Everything you need to calculate your ROI on your SEO campaign are found in your custom dashboard. Learn more about call tracking specifically below.
Agency Jet will record all Google Organic phone calls that are initiated by a call-only ad or call extension by using a cookie that is added to the computer that found your company online via a GOOGLE search.
This allows us to improve call quality for both your potential clients and your staff members. It’s used to evaluate call quality, staff’s best practices, and identify sales. It also ensures that Agency Jet is providing a positive call experience using SEO to increase traffic and calls that could lead to new business.
To create call-only ads and call extensions, you will need to accept the Call and Messaging Ads Terms in your agreement. When someone calls your company from a call-only ad or call extension that Agency Jet adds, Google may record the entire call. The user will hear a short message informing them that the call will be recorded by Google for quality assurance.
Calls may be evaluated for various quality indicators and other factors in order to detect how your team may be able to improve the intake process, you may hear sales, and will hear all inquiries.
You inform your company that calls may be recorded, which ironically increases sales, professionalism on the phone, and shows the company you’re investing in advertising to help the team be more successful.
In Rathbun v United States, the U.S. Supreme Court ruled in regard to interstate or foreign communication that "the clear inference is that one entitled to receive the communication may use it for his own benefit or have another use it for him. The communication itself is not privileged, and one party may not force the other to secrecy merely by using a telephone. It has been conceded by those who believe the conduct here violates Section 605 [of the Federal Communication Act] that either party may record the conversation and publish it." See United States v. Polakoff, 113 F. 2d 888, 889.
Federal law requires that at least one party taking part in the call must be notified of the recording (18 U.S.C. §2511(2)(d)).
Call recording laws in some U.S. states require only one party to be aware of the recording, while other states require both parties to be aware. Several states require that all parties consent when one party wants to record a telephone conversation.]
Telephone recordings are governed by federal law and by mainly two types of state laws:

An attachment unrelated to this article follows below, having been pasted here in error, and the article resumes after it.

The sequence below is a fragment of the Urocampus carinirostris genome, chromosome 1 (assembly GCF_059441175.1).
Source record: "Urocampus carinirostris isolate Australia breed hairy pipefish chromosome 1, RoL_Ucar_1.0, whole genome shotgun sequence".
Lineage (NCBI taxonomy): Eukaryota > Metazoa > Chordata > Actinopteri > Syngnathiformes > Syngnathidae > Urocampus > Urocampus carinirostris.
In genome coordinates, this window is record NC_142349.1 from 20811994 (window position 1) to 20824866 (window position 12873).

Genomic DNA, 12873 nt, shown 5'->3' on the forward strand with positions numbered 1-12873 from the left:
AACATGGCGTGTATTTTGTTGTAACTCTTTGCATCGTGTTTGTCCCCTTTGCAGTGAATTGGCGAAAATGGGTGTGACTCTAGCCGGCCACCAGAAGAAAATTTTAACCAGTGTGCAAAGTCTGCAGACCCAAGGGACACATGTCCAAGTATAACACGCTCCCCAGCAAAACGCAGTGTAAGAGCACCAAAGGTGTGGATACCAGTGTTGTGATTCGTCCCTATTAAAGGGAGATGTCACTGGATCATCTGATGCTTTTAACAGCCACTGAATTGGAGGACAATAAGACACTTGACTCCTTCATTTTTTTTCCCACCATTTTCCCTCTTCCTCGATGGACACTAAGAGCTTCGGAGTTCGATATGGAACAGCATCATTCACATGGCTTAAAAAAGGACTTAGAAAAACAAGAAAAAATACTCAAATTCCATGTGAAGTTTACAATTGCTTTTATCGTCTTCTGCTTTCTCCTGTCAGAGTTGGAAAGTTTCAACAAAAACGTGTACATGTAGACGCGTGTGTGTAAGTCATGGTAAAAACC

States that still require that all parties consent to the recording include:
Some states distinguish between electronic and in-person communication. For example, Oregon is a one-party consent state for electronic communication, but requires all-party consent for live in-person communication, with a few exceptions.
The California Supreme Court ruled in 2006 that if a caller in a one-party state records a conversation with someone in California, that one-party state caller is subject to the stricter of the laws and must have consent from all callers (cf. Kearney v. Salomon Smith Barney Inc., 39 Cal. 4th 95). However, non-disclosure recordings by one of the parties can legally be made if the other party is threatening kidnapping, extortion, bribery, human trafficking, or other felony violence. Also included in the exception is misdemeanor obscenity and threats of injury to persons or property via an electronic communication device (usually a telephone) if directed in whole or in part towards a conversation participant or family members.
Following the Illinois Supreme Court's decision in People v. Clark/Melongo on March 20, 2014, which struck down Illinois' two-party consent law, Illinois was a one-party consent state. However, the state legislature amended the statute and, as of December 30, 2014, Illinois is once again a two-party consent state,] although the revised law establishes a one-party consent rule for private electronic communications.
The Michigan Court of Appeals ruled in 1982 that participants in a conversation may record a discussion without getting the permission of other participants.] The ruling stated that eavesdropping only applies to: "a third party not otherwise involved in the conversation being eavesdropped on". This is because the law uses the wording, "the private discourse of others", rather than the wording, "the private discourse of others or with others". Michigan law is often misinterpreted as requiring the consent of all parties to a conversation.